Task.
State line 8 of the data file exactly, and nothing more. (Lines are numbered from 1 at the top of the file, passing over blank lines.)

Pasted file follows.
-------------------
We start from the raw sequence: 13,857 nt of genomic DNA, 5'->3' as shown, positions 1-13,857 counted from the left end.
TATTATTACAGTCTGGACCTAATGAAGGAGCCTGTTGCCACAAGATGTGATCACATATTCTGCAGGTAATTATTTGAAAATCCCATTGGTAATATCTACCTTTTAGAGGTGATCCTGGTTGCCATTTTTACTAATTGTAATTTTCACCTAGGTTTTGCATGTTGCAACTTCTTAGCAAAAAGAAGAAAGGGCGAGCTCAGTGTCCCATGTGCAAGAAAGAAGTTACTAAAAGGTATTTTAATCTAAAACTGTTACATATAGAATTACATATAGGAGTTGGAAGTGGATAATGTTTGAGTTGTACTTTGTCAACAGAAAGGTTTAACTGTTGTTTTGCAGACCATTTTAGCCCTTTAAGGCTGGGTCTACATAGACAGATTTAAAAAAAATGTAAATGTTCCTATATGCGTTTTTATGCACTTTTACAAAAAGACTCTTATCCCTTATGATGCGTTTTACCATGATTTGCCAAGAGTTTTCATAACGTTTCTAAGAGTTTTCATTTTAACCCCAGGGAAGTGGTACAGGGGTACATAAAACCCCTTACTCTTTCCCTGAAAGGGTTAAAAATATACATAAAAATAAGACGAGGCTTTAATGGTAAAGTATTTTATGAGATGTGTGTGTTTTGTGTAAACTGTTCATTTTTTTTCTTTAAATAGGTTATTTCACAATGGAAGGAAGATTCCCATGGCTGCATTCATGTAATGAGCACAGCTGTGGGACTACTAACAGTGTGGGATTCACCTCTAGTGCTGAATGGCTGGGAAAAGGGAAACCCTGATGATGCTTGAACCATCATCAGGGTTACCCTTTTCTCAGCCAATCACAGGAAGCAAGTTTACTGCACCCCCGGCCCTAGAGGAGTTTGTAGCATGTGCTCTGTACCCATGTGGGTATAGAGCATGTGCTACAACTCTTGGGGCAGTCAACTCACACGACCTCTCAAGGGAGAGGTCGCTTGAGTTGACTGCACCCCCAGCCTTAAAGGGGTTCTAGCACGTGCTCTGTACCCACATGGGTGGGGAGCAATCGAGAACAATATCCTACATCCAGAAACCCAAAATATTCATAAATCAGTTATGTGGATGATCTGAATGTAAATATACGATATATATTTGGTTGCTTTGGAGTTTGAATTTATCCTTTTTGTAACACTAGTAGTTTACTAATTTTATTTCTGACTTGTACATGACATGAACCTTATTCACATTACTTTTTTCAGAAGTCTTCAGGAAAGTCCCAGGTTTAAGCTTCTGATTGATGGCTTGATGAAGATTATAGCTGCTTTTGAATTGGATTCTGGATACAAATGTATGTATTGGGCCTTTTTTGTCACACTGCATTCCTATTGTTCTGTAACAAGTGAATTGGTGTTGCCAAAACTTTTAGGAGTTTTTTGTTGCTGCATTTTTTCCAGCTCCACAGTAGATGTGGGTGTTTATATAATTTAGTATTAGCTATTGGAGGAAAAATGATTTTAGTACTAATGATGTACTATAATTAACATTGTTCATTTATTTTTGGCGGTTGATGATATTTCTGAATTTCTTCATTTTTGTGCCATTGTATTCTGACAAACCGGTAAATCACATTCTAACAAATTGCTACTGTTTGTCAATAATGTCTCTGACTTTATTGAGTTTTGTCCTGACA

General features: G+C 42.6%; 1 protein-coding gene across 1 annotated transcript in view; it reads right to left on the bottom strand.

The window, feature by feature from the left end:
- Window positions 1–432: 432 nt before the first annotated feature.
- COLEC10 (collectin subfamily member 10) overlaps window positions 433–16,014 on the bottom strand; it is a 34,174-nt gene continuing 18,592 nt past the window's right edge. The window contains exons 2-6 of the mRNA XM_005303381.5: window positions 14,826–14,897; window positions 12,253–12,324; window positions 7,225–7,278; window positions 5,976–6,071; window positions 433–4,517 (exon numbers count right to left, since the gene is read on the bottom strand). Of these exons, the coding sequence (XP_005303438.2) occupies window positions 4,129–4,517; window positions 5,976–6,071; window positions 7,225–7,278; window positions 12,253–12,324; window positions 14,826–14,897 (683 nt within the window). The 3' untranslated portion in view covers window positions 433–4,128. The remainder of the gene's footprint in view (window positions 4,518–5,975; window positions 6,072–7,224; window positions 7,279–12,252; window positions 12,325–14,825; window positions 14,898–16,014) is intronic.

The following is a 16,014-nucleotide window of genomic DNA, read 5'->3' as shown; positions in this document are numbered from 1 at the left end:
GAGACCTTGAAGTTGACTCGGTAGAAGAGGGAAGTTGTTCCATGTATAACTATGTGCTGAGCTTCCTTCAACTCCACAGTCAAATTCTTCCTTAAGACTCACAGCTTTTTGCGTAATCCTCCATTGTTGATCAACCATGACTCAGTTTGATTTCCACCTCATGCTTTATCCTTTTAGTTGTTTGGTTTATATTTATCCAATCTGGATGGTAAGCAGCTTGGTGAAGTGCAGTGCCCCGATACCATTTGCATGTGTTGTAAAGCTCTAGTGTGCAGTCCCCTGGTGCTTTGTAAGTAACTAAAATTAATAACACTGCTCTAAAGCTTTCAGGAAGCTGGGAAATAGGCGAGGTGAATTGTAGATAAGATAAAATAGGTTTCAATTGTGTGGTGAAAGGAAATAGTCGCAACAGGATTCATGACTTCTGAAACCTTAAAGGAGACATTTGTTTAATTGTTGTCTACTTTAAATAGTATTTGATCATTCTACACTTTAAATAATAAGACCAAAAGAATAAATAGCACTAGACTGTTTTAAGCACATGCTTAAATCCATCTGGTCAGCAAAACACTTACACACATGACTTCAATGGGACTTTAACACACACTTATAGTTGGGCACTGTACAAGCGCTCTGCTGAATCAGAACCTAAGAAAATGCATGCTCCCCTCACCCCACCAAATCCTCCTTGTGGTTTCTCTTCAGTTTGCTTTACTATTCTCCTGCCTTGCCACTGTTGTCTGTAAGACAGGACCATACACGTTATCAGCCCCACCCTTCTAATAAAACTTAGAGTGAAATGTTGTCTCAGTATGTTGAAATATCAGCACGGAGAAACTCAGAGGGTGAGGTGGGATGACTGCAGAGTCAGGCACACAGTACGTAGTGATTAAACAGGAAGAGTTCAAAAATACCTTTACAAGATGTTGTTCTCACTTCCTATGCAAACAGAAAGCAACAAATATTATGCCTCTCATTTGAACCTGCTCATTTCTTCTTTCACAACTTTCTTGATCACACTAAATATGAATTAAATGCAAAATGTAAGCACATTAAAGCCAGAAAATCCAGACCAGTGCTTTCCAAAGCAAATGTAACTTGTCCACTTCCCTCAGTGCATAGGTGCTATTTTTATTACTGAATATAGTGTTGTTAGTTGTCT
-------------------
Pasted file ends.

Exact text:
GAGACCTTGAAGTTGACTCGGTAGAAGAGGGAAGTTGTTCCATGTATAACTATGTGCTGAGCTTCCTTCAACTCCACAGTCAAATTCTTCCTTAAGACTCACAGCTTTTTGCGTAATCCTCCATTGTTGATCAACCATGACTCAGTTTGATTTCCACCTCATGCTTTATCCTTTTAGTTGTTTGGTTTATATTTATCCAATCTGGATGGTAAGCAGCTTGGTGAAGTGCAGTGCCCCGATACCATTTGCATGTGTTGTAAAGCTCTAGTGTGCAGTCCCCTGGTGCTTTGTAAGTAACTAAAATTAATAACACTGCTCTAAAGCTTTCAGGAAGCTGGGAAATAGGCGAGGTGAATTGTAGATAAGATAAAATAGGTTTCAATTGTGTGGTGAAAGGAAATAGTCGCAACAGGATTCATGACTTCTGAAACCTTAAAGGAGACATTTGTTTAATTGTTGTCTACTTTAAATAGTATTTGATCATTCTACACTTTAAATAATAAGACCAAAAGAATAAATAGCACTAGACTGTTTTAAGCACATGCTTAAATCCATCTGGTCAGCAAAACACTTACACACATGACTTCAATGGGACTTTAACACACACTTATAGTTGGGCACTGTACAAGCGCTCTGCTGAATCAGAACCTAAGAAAATGCATGCTCCCCTCACCCCACCAAATCCTCCTTGTGGTTTCTCTTCAGTTTGCTTTACTATTCTCCTGCCTTGCCACTGTTGTCTGTAAGACAGGACCATACACGTTATCAGCCCCACCCTTCTAATAAAACTTAGAGTGAAATGTTGTCTCAGTATGTTGAAATATCAGCACGGAGAAACTCAGAGGGTGAGGTGGGATGACTGCAGAGTCAGGCACACAGTACGTAGTGATTAAACAGGAAGAGTTCAAAAATACCTTTACAAGATGTTGTTCTCACTTCCTATGCAAACAGAAAGCAACAAATATTATGCCTCTCATTTGAACCTGCTCATTTCTTCTTTCACAACTTTCTTGATCACACTAAATATGAATTAAATGCAAAATGTAAGCACATTAAAGCCAGAAAATCCAGACCAGTGCTTTCCAAAGCAAATGTAACTTGTCCACTTCCCTCAGTGCATAGGTGCTATTTTTATTACTGAATATAGTGTTGTTAGTTGTCT